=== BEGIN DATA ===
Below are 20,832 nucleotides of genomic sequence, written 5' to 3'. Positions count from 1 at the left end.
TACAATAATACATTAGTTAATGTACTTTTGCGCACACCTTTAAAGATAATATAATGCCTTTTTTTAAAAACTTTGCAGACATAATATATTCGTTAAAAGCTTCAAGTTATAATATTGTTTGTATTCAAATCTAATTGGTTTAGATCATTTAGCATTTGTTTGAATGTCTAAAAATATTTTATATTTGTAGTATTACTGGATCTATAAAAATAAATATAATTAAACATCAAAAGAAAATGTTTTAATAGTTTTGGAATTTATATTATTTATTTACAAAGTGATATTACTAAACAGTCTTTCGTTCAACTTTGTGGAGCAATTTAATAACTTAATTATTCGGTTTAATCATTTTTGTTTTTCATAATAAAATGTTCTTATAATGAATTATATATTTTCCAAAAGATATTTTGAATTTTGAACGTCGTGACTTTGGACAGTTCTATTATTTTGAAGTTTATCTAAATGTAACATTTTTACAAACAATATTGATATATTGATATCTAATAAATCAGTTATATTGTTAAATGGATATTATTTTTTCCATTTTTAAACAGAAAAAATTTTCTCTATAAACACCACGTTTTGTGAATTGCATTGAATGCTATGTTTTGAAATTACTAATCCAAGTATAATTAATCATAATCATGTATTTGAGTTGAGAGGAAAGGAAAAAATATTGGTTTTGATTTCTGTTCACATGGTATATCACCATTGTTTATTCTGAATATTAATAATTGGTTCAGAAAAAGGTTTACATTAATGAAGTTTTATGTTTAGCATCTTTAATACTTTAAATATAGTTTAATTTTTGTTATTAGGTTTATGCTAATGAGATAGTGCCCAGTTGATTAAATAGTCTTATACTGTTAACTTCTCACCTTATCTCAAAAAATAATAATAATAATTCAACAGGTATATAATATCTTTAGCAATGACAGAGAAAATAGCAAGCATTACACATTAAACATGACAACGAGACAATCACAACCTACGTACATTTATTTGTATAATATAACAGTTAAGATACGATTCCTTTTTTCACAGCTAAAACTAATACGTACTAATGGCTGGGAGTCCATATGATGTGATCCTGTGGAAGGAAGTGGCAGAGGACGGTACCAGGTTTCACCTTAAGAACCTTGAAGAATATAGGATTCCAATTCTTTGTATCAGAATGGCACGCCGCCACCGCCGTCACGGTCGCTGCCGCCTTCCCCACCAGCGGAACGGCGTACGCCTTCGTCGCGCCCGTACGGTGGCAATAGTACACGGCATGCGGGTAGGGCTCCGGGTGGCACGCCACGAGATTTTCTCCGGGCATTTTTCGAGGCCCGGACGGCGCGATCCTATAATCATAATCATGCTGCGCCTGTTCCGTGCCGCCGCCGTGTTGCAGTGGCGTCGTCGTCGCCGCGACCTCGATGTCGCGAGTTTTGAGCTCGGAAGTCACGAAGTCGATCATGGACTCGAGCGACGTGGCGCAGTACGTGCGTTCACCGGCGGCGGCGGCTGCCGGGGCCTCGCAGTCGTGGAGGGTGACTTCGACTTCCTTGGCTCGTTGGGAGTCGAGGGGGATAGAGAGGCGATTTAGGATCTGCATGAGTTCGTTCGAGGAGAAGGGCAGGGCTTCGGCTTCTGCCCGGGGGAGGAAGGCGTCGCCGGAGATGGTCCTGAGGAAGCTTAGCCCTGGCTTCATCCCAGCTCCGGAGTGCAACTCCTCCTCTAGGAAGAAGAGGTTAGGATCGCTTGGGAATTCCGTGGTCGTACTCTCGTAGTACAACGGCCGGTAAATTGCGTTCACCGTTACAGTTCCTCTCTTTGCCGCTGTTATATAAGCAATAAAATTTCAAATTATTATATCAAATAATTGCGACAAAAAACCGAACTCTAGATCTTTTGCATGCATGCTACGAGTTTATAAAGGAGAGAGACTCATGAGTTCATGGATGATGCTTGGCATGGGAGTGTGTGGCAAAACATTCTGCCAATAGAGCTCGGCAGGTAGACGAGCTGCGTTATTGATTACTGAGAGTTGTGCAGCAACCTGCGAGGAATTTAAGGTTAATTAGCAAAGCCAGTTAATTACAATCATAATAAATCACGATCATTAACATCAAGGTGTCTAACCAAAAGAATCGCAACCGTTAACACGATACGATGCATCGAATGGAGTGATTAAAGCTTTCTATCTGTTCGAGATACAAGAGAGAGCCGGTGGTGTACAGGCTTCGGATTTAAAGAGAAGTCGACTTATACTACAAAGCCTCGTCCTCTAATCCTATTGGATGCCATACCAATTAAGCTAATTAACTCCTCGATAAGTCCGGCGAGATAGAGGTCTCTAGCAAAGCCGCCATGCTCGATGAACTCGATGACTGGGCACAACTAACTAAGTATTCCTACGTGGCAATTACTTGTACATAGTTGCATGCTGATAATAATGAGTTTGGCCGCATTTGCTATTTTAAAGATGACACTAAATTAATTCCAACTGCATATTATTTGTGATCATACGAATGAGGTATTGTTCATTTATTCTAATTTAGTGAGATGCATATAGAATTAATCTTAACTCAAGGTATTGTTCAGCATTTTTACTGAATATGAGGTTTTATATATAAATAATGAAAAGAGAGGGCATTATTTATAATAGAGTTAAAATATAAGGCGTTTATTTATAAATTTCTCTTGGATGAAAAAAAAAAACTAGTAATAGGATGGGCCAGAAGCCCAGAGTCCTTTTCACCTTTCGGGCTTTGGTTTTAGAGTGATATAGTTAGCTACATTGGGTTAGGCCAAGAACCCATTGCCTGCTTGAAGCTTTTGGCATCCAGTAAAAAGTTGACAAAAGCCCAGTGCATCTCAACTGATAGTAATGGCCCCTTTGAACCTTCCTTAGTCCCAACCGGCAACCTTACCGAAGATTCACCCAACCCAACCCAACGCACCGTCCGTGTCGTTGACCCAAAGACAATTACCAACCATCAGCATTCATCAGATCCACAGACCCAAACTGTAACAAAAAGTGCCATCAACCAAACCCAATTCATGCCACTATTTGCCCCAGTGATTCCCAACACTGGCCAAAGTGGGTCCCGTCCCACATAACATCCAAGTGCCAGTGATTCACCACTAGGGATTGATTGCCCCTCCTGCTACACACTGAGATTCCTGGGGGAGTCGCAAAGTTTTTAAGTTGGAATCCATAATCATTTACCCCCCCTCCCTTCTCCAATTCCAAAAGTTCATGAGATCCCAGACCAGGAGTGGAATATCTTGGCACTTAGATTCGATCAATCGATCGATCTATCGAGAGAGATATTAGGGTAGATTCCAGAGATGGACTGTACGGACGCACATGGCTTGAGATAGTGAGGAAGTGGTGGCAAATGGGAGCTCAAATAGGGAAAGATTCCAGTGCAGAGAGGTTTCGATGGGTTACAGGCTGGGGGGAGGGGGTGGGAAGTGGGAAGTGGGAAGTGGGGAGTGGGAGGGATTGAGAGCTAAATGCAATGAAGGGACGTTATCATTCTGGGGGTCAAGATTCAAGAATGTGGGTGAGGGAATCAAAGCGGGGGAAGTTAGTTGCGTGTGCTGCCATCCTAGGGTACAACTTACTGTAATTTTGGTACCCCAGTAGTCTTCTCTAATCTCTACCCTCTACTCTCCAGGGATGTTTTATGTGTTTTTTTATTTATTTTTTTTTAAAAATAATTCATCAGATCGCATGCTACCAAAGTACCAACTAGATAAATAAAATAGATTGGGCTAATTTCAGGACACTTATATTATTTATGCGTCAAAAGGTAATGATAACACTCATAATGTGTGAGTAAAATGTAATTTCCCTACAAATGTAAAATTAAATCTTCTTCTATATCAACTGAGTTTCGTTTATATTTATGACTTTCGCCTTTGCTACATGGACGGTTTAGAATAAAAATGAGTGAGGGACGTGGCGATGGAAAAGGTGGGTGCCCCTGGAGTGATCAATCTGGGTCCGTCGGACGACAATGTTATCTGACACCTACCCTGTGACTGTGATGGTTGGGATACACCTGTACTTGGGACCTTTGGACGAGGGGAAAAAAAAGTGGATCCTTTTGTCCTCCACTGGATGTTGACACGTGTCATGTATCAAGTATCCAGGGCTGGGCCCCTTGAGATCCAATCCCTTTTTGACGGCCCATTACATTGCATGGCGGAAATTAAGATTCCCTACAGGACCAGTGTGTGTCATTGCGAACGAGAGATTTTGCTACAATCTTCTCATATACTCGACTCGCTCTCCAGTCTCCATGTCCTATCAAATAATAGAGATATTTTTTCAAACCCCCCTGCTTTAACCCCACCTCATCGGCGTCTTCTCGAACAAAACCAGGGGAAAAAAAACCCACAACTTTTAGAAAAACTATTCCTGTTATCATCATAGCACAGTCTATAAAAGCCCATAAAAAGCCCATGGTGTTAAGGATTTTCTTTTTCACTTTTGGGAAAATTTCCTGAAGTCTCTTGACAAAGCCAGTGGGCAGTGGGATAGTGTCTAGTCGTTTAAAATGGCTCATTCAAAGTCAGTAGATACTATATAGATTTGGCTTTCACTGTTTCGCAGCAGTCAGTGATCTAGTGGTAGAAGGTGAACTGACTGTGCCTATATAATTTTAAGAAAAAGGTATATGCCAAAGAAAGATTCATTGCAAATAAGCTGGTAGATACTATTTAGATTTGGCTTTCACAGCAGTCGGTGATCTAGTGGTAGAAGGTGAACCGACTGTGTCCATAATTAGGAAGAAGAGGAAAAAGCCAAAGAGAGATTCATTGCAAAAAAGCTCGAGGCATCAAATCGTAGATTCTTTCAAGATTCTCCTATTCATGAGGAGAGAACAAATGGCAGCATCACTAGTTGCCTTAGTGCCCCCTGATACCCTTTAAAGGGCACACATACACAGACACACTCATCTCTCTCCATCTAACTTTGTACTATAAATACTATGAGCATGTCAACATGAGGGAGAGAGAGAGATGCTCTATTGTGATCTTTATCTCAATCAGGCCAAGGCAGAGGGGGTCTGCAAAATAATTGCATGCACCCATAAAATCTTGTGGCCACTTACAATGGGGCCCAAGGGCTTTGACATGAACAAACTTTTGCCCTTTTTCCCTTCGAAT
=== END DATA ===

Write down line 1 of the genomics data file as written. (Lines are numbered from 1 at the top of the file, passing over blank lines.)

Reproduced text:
Below are 20,832 nucleotides of genomic sequence, written 5' to 3'. Positions count from 1 at the left end.